MINNEAPOLIS (WCCO) — Most people are used to seeing mussels on a dinner plate, steamed in white wine and swimming in garlic.
But at Minneapolis Water Treatment and Distribution Services, 12 mussels are the muscle behind clean and safe water.READ MORE: MPD's New 3rd Precinct Inspector Working To Rebuild Trust: 'We Need The Community More Than Ever'
“They are filter feeders, so they are feeding off of the water that’s in there, pulling the nutrients down,” said George Kraynick of Minneapolis Water Works.
Snuggled up side by side, a dozen mollusks live in a tank with water continuously being cycled in from the Mississippi River. If the mollusks come across anything funky like gasoline or heavy metals, they’ll all clam up, setting off tiny sensors attached to their shells.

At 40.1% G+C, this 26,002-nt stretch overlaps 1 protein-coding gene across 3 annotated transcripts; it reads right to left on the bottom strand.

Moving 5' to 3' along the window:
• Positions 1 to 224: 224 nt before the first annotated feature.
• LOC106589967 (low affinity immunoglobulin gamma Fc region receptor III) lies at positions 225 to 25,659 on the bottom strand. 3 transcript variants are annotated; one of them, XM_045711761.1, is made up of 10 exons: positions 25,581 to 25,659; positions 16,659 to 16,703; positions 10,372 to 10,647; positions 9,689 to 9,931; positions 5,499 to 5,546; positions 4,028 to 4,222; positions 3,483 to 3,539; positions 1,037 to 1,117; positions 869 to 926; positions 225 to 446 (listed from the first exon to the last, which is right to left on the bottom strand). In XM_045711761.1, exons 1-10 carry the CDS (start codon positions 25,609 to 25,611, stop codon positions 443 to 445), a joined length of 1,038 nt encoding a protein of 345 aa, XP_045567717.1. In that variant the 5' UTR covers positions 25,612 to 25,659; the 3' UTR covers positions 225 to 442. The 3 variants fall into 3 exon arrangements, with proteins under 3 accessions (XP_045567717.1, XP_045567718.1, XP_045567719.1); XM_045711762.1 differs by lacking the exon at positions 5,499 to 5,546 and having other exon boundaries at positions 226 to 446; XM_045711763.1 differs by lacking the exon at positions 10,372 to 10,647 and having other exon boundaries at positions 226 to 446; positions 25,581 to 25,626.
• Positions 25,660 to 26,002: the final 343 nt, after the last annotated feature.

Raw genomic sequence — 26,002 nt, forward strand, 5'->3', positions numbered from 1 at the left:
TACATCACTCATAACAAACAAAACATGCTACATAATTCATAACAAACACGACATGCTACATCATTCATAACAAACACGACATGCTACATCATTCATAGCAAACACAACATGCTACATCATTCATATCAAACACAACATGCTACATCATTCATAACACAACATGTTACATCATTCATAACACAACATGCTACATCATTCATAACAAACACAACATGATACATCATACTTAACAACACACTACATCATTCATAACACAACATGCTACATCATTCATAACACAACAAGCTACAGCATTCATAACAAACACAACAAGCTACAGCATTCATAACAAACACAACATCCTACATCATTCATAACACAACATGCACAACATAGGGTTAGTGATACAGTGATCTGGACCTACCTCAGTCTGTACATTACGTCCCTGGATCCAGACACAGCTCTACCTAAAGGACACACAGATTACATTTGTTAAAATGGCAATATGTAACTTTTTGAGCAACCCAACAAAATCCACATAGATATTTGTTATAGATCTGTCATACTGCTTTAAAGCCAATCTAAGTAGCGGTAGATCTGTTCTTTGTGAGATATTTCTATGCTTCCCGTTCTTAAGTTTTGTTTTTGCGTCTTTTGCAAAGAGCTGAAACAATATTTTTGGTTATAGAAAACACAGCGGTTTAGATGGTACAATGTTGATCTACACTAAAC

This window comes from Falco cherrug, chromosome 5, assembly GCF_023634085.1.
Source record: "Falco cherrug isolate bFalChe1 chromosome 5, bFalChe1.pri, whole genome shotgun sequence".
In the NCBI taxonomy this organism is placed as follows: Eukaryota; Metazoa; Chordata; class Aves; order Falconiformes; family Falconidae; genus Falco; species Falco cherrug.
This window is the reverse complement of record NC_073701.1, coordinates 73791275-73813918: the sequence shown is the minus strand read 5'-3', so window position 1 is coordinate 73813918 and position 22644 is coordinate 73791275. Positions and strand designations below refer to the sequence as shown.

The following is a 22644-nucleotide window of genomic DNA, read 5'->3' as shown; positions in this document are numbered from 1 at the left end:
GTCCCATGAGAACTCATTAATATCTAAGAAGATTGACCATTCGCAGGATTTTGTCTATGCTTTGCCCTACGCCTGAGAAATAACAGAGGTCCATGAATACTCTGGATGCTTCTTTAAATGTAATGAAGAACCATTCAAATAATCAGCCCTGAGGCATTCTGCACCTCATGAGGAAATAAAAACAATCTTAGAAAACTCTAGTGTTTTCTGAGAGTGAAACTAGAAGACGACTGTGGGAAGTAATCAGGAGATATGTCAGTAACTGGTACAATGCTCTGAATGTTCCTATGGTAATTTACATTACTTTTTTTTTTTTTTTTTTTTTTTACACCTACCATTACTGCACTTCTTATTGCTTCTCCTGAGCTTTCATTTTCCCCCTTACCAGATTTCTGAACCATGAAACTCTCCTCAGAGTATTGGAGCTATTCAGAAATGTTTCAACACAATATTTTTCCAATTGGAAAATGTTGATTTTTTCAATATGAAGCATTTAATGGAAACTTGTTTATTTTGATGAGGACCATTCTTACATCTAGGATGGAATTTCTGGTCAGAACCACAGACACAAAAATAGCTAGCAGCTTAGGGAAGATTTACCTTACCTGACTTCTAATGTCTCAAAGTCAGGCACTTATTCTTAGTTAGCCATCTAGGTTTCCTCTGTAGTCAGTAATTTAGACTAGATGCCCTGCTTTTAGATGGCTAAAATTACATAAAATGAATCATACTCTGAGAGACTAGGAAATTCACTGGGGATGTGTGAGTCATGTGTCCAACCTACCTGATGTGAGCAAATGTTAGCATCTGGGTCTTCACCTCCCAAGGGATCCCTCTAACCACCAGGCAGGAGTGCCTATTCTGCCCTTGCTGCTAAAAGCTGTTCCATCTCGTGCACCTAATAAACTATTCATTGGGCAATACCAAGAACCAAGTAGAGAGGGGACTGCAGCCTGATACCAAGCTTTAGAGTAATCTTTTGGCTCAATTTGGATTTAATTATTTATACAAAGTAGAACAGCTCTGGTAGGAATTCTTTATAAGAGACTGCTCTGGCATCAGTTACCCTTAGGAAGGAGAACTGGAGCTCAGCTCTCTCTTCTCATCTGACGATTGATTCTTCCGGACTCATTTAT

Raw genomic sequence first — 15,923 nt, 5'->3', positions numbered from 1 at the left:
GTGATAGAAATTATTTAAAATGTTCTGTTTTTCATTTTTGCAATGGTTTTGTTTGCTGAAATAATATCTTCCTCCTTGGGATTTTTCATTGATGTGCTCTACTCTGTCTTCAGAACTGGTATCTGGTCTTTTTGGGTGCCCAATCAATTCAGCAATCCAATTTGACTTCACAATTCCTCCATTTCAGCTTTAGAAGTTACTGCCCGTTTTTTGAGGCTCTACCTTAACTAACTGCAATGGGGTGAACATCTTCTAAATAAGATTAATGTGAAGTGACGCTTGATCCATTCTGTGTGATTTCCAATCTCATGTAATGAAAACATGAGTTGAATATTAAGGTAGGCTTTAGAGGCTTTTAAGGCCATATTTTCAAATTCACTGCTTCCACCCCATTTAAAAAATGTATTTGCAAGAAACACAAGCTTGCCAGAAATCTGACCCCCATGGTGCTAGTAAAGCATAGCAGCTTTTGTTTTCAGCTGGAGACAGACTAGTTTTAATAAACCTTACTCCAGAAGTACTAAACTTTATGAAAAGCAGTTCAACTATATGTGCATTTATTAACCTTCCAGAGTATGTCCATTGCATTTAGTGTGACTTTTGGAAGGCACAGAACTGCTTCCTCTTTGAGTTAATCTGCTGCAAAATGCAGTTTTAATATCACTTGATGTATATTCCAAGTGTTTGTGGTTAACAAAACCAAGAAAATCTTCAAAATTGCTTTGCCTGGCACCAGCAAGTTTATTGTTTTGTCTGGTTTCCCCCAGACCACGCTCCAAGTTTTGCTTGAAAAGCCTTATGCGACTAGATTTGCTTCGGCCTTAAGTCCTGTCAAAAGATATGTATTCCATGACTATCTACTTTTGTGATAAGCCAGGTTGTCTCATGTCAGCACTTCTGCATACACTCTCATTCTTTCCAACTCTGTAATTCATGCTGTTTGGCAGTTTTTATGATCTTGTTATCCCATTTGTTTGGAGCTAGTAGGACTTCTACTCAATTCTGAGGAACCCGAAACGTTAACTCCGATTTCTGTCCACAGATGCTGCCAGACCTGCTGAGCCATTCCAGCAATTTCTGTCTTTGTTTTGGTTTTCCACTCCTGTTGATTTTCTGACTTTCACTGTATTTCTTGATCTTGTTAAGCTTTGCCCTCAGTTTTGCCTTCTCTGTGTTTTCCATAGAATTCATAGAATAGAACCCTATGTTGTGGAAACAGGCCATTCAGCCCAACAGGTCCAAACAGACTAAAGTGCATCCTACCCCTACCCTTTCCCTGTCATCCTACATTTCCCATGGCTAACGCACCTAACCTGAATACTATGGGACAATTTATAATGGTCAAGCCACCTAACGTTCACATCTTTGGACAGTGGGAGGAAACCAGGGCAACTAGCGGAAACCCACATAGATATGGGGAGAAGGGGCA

“Those wires are connected to a computer that we have and it will actually show a flat line telling us that they have closed,” said Kraynick.
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Minneapolis is the only city in the country that uses mussels in what’s technically called a bio-monitoring system. With how far science has come, this is a slightly primitive way to be looking at water quality, but it really works.
“They live for up to 50 years, they are there 24/7 and they are happy in the tank, just feeding,” said Kraynick.
Since the mussels went on duty more than 10 years ago, the city hasn’t seen a major spill or contamination that has triggered the alert system. Once this particular group mussels outgrow the tank, they won’t end up on anyone’s dinner plate.
“Most likely, we will just set them free in the river. They’ve served their time,” said Kraynick. “They’re still young, they have a long life to lead.”
Right now, the city is in the process of upgrading their alert system. Before the end of the summer, officials will be able to get text messages and emails about the mussels’ activity and their response to the water quality.MORE NEWS: Gov. Walz Signs Agriculture Bill With $18.4M In Drought Relief
By the way, the mussels do not have names.